V. The World Well Loved

The preceding chapter treated S.K.'s World Negative, those elements of secular sociality that the Christian is to renounce. We have seen, however, that even in regard to these conscious "negatives," S.K.'s renunciation was anything but a sweeping, out-of-hand rejection. The present chapter is the direct counterpart of the preceding one, this the treatment of S.K.'s World Positive, those elements of secular sociality that the Christian is to affirm and promote. The material is classed under two main headings: "The Simple Life" comprises the positive Christian relationship to the world of things, "Neighbor Love" to the world of people.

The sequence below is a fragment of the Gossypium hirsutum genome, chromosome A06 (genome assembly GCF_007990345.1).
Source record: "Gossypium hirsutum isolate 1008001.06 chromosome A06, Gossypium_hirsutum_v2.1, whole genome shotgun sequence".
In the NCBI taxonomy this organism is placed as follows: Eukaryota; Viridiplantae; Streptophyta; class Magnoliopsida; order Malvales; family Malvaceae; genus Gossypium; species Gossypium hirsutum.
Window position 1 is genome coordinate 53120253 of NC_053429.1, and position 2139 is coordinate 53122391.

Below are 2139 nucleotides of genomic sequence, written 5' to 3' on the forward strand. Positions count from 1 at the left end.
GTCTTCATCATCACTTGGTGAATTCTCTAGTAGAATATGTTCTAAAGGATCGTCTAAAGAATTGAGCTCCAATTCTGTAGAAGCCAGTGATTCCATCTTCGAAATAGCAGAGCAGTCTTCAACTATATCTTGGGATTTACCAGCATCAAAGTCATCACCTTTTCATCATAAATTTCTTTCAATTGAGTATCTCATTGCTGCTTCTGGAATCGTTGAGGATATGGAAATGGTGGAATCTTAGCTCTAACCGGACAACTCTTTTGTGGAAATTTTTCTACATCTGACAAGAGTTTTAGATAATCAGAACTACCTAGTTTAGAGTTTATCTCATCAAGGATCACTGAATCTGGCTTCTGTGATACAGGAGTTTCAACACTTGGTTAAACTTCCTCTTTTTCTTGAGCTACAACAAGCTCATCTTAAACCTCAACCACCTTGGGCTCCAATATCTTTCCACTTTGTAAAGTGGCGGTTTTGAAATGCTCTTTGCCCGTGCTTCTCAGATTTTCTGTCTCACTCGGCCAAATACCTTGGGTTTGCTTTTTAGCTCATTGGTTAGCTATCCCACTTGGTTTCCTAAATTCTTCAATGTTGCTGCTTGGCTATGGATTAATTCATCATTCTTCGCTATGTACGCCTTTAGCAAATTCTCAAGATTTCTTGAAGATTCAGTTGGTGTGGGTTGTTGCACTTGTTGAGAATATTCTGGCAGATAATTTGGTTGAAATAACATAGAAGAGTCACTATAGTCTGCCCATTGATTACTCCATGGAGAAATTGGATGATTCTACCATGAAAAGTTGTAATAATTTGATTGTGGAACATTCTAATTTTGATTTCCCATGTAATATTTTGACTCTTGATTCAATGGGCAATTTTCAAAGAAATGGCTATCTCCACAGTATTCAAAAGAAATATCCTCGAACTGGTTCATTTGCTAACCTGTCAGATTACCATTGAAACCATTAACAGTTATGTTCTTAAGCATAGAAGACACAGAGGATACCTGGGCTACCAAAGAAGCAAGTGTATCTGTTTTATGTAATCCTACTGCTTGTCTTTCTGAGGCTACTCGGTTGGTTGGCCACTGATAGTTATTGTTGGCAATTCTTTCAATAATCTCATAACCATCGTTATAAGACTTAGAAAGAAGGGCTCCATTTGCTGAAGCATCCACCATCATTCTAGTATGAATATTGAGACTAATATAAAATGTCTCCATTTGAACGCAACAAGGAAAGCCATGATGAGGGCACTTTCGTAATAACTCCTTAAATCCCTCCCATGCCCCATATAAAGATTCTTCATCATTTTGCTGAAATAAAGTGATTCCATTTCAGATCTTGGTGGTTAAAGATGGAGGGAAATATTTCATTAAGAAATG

A. The Simple Life

When the prosperous man on a dark but star-lit night drives comfortably in his carriage and has the lanterns lighted, aye, then he is safe, he fears no difficulty, he carries his light with him, and it is not dark close around him; but precisely because he has the lanterns lighted, and has a strong light close to him, precisely far this reason he cannot see the stars, for his lights obscure the stars, which the poor peasant driving without lights can see gloriously in the dark but starry night. So those deceived ones live in the temporal existence: either, occupied with the necessities of life, they are too busy to avail themselves of the view, or in their prosperity and good days they have, as it were, lanterns lighted, and close about them everything is so satisfactory, so pleasant, so comfortable--but the view is lacking, the prospect, the view of the stars.1